Mr. Lenihan said that Resonance’s system is scalable and that the company is looking to automate more of the manufacturing steps.

‘We aren’t mired by all this inventory that would put us out of business if we didn’t sell it.’

— Fashion designer Robert Tagliapietra, about on-demand production


Jeffrey Costello


Robert Tagliapietra

were a hit when they launched their Costello Tagliapietra brand in 2005. Vogue nicknamed them the “lumberjacks of fashion” for their penchant for wearing plaid shirts, and their jersey dresses were sold in upscale stores like Barneys New York.

“We did all the right things, but we were always treading water,” Mr. Tagliapietra said. They closed Costello Tagliapietra in 2015 and a year later launched JCRT, which sells shirts, trousers, coats and other clothes. Resonance owns 50% of the brand, as well as stakes in other brands that use its system, including Kit and Tucker.

“We aren’t mired by all this inventory that would put us out of business if we didn’t sell it,” Mr. Tagliapietra said. “That’s what really kills brands.”

Jeffrey Costello, wearing red and yellow plaid, and Robert Tagliapietra, say their JCRT brand, half-owned by Resonance, is more profitable than a label they shut down in 2015.


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JCRT is on track to have about $2 million in revenue this year, less than the $8 million Costello Tagliapietra had at its peak. But JCRT is more profitable, the designers said. It has only two employees, Messrs. Costello and Tagliapietra, compared with 15 at their earlier company. Plus, markdowns don’t eat into margins.

“We never go on sale, because we never have excess inventory to clear out,” Mr. Tagliapietra said.

Another benefit of the on-demand model is that it gives brands the option of making some goods domestically, essentially eliminating the time-consuming and expensive effort of shipping goods from overseas factories. That is more appealing now, with skyrocketing shipping costs and backlogged ports.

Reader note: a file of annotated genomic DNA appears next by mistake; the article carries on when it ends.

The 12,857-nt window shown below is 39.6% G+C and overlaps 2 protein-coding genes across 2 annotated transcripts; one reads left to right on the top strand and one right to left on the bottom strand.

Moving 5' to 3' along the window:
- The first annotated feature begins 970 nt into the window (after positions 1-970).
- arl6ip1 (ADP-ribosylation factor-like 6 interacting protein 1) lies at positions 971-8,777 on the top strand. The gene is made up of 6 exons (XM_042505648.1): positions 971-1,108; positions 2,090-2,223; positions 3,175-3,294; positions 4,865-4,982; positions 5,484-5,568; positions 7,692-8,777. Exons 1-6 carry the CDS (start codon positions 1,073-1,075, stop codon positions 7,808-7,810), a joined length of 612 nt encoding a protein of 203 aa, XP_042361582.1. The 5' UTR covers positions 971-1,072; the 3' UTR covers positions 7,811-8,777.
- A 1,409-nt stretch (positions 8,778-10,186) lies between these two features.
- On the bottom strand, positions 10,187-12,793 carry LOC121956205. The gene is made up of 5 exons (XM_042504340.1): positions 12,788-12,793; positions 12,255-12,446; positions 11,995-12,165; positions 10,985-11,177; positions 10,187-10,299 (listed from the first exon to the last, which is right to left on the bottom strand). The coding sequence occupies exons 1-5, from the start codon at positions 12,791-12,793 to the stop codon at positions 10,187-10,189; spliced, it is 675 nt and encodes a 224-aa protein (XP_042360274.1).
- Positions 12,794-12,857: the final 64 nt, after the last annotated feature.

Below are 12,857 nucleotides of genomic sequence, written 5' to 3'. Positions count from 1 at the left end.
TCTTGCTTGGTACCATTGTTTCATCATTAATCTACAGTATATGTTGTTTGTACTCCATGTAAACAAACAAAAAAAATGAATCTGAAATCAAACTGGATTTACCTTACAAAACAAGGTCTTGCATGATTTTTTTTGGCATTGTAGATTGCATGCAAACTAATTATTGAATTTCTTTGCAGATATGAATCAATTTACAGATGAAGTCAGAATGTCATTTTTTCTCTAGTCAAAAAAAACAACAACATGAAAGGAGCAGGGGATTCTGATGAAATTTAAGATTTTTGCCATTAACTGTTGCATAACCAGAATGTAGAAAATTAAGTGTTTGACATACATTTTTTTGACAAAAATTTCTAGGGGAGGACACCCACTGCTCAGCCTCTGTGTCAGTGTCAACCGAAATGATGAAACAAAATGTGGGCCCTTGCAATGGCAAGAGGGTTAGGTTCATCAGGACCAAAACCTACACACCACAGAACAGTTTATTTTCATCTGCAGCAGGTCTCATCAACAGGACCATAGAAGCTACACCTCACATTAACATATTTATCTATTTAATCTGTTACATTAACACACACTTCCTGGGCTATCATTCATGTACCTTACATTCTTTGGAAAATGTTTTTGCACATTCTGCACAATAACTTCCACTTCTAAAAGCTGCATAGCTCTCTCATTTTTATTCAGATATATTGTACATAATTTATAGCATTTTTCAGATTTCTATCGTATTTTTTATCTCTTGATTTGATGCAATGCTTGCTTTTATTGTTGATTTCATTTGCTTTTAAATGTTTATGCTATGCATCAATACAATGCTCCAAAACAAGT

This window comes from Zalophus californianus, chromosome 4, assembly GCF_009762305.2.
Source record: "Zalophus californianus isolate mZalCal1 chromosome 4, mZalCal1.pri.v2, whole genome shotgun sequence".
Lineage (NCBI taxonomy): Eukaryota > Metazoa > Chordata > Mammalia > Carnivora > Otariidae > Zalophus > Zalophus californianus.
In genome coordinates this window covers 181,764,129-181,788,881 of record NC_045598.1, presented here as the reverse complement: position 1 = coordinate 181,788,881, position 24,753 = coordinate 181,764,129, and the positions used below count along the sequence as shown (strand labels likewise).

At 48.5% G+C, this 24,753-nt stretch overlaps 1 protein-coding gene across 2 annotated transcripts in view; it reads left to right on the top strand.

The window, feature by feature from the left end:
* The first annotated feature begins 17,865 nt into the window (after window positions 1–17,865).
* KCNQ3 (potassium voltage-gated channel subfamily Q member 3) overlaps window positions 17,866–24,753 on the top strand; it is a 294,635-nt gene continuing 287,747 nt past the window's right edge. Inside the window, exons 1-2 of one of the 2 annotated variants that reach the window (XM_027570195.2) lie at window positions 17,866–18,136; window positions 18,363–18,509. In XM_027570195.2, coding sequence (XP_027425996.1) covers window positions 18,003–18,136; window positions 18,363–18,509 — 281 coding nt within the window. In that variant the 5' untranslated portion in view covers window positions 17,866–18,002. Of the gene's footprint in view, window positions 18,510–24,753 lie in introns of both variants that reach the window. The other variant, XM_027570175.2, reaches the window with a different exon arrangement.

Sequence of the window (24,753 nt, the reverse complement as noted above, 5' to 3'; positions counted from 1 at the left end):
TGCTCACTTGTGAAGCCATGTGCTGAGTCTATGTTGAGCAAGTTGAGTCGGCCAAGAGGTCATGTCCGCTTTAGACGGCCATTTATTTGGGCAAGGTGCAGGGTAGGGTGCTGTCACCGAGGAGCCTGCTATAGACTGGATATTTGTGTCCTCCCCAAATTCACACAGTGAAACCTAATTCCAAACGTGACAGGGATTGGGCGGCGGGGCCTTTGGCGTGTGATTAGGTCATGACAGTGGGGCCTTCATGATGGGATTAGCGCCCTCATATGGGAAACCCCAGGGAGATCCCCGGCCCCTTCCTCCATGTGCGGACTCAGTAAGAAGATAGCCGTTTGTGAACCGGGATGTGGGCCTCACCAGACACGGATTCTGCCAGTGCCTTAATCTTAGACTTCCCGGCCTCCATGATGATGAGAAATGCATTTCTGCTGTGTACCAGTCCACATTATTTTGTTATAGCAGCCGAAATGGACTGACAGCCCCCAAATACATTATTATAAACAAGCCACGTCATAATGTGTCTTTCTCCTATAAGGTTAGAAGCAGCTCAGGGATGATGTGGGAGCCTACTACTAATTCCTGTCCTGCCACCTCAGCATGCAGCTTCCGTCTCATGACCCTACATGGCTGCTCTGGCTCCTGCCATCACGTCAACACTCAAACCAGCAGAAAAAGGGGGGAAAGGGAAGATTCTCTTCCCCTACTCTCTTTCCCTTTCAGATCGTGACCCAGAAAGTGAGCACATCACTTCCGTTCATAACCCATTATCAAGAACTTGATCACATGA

Ziel Inc. PBC, an on-demand manufacturer of activewear, has a facility in Newburgh, N.Y., that makes items for Everlast Worldwide Inc., Dia & Co and other brands. Gooten, another on-demand player, makes 70% of its orders in the U.S. at 23 factories, from New Jersey to Oregon.

Every Resonance item is stamped with a QR code that shows how much fabric, dye, water and power were used in production, as well as who made it and where.

The cost of manufacturing domestically can run multiples of the cost of Asian production. But brands save on shipping and warehousing, while earning more on each sale, because they don’t have to slash prices to clear excess inventory, some of the executives said. As a result, the prices the brands charge consumers are similar to those of goods made the typical way, the executives said.

“By producing on-demand, we are getting equal if not greater margins because we don’t have to discount,” Mr. Minkoff said.

On-demand production doesn’t require minimum-order guarantees, a standard practice at large factories overseas. Even for big brands that can afford the minimums, the system is imperfect because it produces a set number of sizes for every batch. That leaves brands with too many sizes they can’t sell—for instance, too many extra-smalls or extra-larges and not enough mediums, according to industry executives.

“When you eliminate the 999 dresses that you would have had to make to sell one, that is where the profitability comes in,” Mr. Lenihan said.

Resonance says its on-demand system, with operations in the U.S. and the Dominican Republic, is scalable in an industry where production still requires humans to sew garments.

Write to Suzanne Kapner at [email protected]